A pill that can effectively prevent the worst outcomes of covid-19 may finally be on the way.
On Friday, pharmaceutical companies Merck and Ridgeback Biotherapeutics announced the preliminary results of a large trial testing out their experimental antiviral drug, called molnupiravir. The drug reportedly reduced the odds of later hospitalisation or death by about 50% in high-risk individuals with mild to moderate illness — results so dramatically positive that the trial was stopped early. The companies now plan to seek an emergency use authorization for the drug, though the findings have yet to be vetted by outside scientists.
Molnupiravir is said to work by interfering with a virus’s ability to replicate inside a host’s cells, hopefully limiting viral load and enabling the immune system to clear the infection faster, without progressing to more severe illness. The drug had been in development prior to the pandemic as a potential treatment for the flu and other viral diseases.
The Phase 3 randomised, double-blinded, and controlled trial of molnupiravir, called MOVe-OUT, was intended to involve around 1,500 unvaccinated patients who initially had mild to moderate covid-19 symptoms but were at higher risk of severe illness due to their preexisting health. As is commonplace, though, researchers conducted an interim analysis of the trial when only 775 patients had been treated. About 14% of those on placebo went on to become hospitalized or die within 30 days, compared to around 7% of those who took molnupiravir, No deaths at all were reported in the treatment group, compared to eight who died in the placebo group.
Clinical trials can be stopped early by an independent board of outside scientists because the treatment looks so unlikely to work that it would be unethical to continue. But they can also be stopped because the treatment appears so much better than standard care that it wouldn’t be right to keep enrolling participants to a control or placebo group. And that’s what the independent board agreed was the case here. The companies say that more than 90% of the trial had already been recruited by the time it was formally ended, though, so there will likely be more data to sift through.
“With the virus continuing to circulate widely, and because therapeutic options currently available are infused and/or require access to a healthcare facility, antiviral treatments that can be taken at home to keep people with COVID-19 out of the hospital are critically needed,” said Wendy Holman, CEO of Ridgeback Biotherapeutics, in a statement announcing the results.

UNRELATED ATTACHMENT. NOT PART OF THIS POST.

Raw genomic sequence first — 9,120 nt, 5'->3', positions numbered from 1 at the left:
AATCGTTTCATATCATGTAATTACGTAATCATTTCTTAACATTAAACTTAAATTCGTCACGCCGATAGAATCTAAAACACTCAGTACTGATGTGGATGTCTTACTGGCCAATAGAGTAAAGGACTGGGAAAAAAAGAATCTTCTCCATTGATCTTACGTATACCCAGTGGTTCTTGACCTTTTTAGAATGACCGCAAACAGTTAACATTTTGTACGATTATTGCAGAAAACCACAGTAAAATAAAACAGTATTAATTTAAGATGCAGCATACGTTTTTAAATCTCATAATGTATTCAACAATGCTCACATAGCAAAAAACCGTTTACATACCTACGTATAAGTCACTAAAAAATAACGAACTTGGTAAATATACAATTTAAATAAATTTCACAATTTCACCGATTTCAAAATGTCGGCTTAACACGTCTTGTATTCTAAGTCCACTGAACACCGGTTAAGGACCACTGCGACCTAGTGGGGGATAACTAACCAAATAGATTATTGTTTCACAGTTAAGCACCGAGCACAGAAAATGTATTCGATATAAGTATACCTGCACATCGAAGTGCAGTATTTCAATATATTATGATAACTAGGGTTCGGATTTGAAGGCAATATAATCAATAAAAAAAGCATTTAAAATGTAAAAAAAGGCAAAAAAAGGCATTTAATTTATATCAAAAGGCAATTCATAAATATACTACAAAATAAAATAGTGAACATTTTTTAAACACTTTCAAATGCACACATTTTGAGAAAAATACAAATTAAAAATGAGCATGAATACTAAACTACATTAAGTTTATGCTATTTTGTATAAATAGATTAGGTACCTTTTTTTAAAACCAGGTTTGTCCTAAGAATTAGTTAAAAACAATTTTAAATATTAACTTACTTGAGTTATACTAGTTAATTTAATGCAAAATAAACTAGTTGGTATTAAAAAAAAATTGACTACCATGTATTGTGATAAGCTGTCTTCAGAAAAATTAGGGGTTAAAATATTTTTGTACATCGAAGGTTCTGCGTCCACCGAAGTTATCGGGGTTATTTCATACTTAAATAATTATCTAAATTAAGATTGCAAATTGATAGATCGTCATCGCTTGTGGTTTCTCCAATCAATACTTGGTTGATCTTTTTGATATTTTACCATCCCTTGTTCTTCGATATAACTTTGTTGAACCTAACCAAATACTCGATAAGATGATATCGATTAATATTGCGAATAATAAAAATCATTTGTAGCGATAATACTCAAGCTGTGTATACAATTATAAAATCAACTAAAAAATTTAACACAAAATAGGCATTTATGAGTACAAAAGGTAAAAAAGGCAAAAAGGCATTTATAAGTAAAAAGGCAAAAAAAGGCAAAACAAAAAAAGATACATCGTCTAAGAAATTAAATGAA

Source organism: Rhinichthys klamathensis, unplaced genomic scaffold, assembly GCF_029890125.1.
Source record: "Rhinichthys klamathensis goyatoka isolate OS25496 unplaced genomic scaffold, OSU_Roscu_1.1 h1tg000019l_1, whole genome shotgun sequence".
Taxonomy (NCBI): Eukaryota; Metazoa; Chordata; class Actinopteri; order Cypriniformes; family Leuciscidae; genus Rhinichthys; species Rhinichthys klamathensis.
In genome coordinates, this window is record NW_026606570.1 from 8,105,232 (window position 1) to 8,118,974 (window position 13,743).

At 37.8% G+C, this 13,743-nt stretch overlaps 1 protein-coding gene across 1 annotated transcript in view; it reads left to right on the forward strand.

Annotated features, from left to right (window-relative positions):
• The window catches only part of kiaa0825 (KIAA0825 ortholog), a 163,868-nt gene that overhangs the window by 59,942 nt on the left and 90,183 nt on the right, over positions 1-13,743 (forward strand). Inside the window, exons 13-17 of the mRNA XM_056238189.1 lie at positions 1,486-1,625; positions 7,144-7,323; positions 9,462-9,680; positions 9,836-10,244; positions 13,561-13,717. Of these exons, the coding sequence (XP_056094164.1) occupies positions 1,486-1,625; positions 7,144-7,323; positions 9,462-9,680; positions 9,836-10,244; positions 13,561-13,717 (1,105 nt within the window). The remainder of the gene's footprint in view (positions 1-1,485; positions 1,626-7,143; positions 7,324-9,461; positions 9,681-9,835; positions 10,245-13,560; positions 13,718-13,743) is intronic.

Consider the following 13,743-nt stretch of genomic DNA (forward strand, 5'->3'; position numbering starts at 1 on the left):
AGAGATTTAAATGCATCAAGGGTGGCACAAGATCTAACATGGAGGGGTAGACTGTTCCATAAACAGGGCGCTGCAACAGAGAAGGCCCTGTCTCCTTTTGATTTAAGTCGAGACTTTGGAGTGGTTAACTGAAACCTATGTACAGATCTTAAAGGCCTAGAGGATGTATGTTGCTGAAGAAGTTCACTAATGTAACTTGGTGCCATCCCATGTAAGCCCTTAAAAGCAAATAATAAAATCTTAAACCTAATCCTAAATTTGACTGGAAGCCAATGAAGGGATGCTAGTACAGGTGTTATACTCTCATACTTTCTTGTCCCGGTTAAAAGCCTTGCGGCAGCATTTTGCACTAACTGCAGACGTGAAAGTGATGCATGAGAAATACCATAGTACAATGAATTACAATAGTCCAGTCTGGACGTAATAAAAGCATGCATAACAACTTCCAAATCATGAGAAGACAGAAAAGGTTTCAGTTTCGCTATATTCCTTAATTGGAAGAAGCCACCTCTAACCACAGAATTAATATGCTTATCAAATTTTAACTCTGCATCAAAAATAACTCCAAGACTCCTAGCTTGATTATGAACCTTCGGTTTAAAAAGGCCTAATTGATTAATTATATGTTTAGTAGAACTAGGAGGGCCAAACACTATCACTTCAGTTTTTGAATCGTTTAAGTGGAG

Though molnupiravir has shown promise as a covid-19 treatment for some time now, there has been some controversy and failure surrounding it as well.
Last year, federal official and eventual whistleblower Rick Bright alleged that the Trump administration retaliated against him for several decisions, including the reluctance by him and others to issue additional funding to the original founders of the drug at Emory University and later Ridgeback for their development of the drug, prior to and during the pandemic. Bright argued that the drug, while promising, was already getting enough resources, and he expressed concern that extra funding would subvert the normal process of research and development. He also noted that some animal studies had suggested that similar drugs could cause harmful mutations that could be passed onto to children.
In April, Merck and Ridgeback Biotherapeutics also stopped one part of their MOVe-OUT trial, after it was determined that not enough evidence supported the use of molnupiravir for already hospitalized patients. In fairness, this has been a common pattern for many antivirals tested out during the pandemic and is at least partially due to the fact that severe illness from covid-19 tends to be caused by a destructive immune response, not the infection itself by that point. Moreover, studies of molnupiravir don’t seem to have found evidence of the harmful side effects Bright was concerned about, at least so far. Drugs suspected of causing mutagenic side effects have been approved in the past, usually with caveats against their use by currently pregnant or planning to be pregnant people.
Merck and Ridgeback are now planning to immediately submit the drug for emergency use authorization. Following that, the Food and Drug Administration and affiliated experts will be expected to pore over the safety and trial data and heavily discuss the drug’s potential risks and benefits. Should the drug win authorization, it may not be alone for long — several other antiviral pills for early covid-19 treatment and prevention are reaching the end of their clinical trials as well. The generic antidepressant fluvoxamine has also been shown to significantly prevent hospitalisation from covid-19 in a large-scale but as yet not peer-reviewed trial.